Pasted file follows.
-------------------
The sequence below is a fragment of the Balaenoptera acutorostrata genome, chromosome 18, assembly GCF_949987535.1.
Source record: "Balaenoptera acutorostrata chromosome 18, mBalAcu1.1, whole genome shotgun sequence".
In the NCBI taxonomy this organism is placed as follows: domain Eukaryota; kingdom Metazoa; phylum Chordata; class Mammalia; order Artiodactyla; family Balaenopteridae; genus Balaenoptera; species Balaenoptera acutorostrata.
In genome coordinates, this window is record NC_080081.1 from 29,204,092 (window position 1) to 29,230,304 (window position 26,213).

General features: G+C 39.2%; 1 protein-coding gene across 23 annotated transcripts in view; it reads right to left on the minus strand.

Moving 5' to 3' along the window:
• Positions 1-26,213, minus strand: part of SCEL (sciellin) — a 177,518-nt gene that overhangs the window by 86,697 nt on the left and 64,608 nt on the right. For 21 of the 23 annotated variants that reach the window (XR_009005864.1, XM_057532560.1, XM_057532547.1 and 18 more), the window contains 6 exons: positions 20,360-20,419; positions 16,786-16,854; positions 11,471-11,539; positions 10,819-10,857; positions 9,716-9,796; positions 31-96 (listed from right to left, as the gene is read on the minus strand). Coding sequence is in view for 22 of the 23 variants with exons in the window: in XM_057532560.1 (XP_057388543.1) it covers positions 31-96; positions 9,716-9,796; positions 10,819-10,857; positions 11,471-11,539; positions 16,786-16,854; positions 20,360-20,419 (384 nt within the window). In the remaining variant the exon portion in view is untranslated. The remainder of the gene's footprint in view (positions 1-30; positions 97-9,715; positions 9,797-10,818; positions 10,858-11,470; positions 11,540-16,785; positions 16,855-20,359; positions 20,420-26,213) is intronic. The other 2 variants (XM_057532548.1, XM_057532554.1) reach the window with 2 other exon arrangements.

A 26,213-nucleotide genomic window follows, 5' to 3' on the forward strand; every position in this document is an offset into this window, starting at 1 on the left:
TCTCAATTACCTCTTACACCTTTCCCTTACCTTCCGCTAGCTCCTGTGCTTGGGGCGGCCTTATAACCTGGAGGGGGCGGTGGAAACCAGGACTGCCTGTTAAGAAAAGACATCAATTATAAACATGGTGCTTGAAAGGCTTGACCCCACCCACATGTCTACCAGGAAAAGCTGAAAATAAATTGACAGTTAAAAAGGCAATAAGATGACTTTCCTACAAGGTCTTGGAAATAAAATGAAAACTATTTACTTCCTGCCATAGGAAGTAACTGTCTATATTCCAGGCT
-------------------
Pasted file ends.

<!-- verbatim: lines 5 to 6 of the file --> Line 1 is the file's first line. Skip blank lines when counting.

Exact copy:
General features: G+C 39.2%; 1 protein-coding gene across 23 annotated transcripts in view; it reads right to left on the minus strand.

Moving 5' to 3' along the window: